2. sarahshuihan profile image84
      sarahshuihanposted 4 years ago in reply to this

      Has anybody tried fitting a married couple with kids in these kinds of homes?

      1. Josak profile image61
        Josakposted 4 years ago in reply to this

        I don't think many people are suggesting that it seems to be more for single people or maybe couples, having said that I know a married couple with two children who live in a yacht that probably has about the same internal space and they are very happy people.

    3. tammybarnette profile image61
      tammybarnetteposted 4 years ago in reply to this

      http://realestate.msn.com/yurts-so-good
      Check this out, I had never heard of a yurt before...

    4. Hollie Thomas profile image61
      Hollie Thomasposted 4 years ago in reply to this

      Some of those homes look fantastic. I especially liked the Pictures of Amsterdam. The guest house I stayed in in Amsterdam a few years ago was exactly like this. But they tend to build up, while the houses were narrow they often had at least three stories and the stairs were soooo steep, my room was on the 4th floor, the journey to bed, I have to say, was exhausting.

  16. Vista15 profile image84
    Vista15posted 4 years ago

    I did.  Well, smaller.  I lived in a 19' travel trailer for 10 years.  Good fodder for my next Hub.  I've got lots of pictures...

  17. EmpressFelicity profile image84
    EmpressFelicityposted 4 years ago

    I think when reading articles like the one posted by the OP, there is a temptation to assume that because environmentalists are extolling the virtues of tiny homes, then that must therefore mean that they believe we should be compelled to live in them. I'm guessing it's this element of compulsion (real or imagined) which is what the OP objects to.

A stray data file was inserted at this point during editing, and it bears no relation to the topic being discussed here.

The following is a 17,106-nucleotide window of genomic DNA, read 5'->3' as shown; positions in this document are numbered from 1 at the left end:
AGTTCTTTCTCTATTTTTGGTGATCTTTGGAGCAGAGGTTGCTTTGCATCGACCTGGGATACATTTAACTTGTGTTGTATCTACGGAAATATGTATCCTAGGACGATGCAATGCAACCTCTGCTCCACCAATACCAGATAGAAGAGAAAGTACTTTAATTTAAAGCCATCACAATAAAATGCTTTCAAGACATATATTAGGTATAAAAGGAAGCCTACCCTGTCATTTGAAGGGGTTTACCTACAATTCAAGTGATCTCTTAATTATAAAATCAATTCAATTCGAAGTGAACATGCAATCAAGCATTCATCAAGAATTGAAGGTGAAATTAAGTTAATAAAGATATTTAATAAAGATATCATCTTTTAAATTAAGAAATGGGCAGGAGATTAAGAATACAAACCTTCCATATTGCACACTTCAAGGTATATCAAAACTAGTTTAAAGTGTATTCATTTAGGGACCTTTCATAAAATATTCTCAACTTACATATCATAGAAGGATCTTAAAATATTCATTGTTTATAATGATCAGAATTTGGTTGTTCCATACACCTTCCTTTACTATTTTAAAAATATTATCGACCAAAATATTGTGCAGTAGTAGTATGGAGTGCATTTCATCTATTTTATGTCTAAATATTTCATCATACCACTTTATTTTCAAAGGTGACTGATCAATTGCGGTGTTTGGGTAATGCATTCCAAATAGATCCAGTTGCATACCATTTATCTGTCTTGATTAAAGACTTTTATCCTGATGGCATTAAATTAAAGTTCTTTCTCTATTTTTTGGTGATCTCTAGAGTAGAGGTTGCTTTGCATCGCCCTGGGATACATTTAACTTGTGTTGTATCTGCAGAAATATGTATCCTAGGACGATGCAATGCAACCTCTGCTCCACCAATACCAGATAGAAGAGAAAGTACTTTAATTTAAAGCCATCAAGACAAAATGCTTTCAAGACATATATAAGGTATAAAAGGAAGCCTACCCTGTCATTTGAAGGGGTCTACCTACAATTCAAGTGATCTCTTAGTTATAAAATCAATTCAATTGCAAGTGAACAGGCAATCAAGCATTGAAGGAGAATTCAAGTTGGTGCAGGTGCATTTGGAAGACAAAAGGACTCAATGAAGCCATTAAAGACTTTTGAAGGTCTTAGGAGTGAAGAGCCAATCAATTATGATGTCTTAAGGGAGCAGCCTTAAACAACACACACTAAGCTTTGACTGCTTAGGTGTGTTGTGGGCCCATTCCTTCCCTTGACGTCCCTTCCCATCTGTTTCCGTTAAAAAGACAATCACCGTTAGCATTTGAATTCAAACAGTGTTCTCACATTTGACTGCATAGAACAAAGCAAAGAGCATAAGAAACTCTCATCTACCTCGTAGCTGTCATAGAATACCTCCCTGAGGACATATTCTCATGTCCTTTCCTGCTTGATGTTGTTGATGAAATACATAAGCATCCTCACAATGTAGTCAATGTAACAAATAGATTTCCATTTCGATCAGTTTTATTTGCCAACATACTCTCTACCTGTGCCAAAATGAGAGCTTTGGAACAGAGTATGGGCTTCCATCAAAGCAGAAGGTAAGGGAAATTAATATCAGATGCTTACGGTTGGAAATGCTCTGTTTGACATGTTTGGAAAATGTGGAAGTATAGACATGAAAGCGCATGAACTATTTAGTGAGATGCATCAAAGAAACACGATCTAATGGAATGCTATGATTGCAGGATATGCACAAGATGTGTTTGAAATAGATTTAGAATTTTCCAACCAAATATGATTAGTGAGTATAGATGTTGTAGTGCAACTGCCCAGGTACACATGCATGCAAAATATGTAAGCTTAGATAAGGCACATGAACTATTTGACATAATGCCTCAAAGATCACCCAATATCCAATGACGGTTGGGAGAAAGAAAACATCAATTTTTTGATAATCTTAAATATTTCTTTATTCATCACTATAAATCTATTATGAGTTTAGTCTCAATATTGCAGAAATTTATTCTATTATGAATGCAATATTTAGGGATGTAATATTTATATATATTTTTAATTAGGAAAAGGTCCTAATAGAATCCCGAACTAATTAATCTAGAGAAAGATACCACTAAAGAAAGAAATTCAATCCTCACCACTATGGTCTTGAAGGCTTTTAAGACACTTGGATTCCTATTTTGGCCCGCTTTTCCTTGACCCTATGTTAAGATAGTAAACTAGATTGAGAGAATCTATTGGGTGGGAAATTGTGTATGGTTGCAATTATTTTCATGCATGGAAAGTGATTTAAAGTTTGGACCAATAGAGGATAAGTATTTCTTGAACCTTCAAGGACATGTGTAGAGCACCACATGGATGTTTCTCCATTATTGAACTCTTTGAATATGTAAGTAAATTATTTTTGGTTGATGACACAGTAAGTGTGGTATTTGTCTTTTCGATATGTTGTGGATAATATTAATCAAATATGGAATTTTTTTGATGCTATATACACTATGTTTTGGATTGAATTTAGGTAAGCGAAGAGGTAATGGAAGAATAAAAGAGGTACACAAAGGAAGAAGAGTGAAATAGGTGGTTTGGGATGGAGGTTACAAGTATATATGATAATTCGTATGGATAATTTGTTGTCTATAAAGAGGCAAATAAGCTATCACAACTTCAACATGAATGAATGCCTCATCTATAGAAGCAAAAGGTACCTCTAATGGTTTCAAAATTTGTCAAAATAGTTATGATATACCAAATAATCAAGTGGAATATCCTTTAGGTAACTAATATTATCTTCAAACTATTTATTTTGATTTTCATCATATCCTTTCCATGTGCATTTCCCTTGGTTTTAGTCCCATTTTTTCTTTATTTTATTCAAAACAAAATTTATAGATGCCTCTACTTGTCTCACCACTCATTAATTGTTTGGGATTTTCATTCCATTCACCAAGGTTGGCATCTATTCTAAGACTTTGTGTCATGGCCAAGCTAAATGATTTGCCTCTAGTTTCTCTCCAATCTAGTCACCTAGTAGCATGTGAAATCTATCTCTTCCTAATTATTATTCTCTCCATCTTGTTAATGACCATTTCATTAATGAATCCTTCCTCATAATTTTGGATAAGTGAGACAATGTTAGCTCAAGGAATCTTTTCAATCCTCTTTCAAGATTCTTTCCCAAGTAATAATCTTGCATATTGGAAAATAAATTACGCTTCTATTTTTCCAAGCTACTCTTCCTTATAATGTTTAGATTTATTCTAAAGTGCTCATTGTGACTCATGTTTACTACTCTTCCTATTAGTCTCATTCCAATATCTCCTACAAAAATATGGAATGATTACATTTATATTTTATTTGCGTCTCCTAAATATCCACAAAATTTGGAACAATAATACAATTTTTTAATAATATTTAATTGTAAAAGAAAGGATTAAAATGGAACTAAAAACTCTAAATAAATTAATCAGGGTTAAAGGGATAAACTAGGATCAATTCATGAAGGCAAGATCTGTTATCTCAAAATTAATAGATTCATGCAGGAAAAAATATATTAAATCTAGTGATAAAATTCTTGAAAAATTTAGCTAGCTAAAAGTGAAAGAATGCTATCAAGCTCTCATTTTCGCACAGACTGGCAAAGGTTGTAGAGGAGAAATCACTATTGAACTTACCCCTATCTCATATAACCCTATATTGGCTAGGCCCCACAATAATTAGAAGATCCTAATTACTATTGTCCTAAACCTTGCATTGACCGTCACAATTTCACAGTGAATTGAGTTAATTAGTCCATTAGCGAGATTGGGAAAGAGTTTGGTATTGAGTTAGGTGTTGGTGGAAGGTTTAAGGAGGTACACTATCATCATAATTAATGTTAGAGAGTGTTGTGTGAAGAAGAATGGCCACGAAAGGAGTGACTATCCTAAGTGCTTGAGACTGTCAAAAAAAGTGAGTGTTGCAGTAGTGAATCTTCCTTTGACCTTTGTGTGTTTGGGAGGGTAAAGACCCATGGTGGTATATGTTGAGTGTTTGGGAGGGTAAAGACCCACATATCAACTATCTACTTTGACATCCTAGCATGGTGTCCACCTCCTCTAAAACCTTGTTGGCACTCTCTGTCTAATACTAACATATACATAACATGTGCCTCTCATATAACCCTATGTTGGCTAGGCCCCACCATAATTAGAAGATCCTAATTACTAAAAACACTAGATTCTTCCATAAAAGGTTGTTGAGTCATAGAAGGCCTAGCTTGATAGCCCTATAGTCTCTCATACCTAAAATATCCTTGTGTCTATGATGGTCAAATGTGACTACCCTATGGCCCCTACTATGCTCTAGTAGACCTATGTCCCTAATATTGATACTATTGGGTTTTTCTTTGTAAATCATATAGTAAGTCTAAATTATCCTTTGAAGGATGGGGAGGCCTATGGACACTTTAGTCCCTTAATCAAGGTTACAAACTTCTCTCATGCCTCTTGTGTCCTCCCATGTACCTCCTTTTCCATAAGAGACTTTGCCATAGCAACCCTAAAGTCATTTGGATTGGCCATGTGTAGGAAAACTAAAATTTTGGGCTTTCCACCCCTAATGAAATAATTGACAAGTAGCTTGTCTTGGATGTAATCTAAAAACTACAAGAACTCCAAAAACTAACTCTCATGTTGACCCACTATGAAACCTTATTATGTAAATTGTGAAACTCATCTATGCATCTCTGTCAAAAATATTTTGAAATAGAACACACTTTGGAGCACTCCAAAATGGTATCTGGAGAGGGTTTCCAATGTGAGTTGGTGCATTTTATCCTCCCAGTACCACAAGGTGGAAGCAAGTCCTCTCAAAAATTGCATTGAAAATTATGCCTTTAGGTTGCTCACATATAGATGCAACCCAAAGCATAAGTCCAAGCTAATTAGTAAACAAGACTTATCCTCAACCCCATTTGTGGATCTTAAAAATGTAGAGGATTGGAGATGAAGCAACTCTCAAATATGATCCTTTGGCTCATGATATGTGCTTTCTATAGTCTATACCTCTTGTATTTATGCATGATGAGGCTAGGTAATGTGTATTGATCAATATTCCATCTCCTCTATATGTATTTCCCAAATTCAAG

Do we know of any environmentalists who actually do believe in forcing everyone to live in a 200 square feet home?

    1. PrettyPanther profile image84
      PrettyPantherposted 4 years ago in reply to this

      People who frequently express worry about imagined threats are hard to take seriously, especially when they assign these imagined threats to a particular group for the purposes of spreading fear of that group.

      1. Barefootfae profile image59
        Barefootfaeposted 4 years ago in reply to this

        Well then you have no need to take me seriously,

        1. PrettyPanther profile image84
          PrettyPantherposted 4 years ago in reply to this

          Congratulations!  The first step to solving a problem is recognizing there is one.

    2. Barefootfae profile image59
      Barefootfaeposted 4 years ago in reply to this

      No but I have seen articles by people who believe we should not be allowed to live outside the cities and only see the countryside in pictures. Not making that up.

      1. psycheskinner profile image81
        psycheskinnerposted 4 years ago in reply to this

        Then post those sources rather than dragging that issue into a basically unrelated topic.

        1. EmpressFelicity profile image84
          EmpressFelicityposted 4 years ago in reply to this

          You got there before me.

        2. EmpressFelicity profile image84
          EmpressFelicityposted 4 years ago in reply to this

          Could you post some links?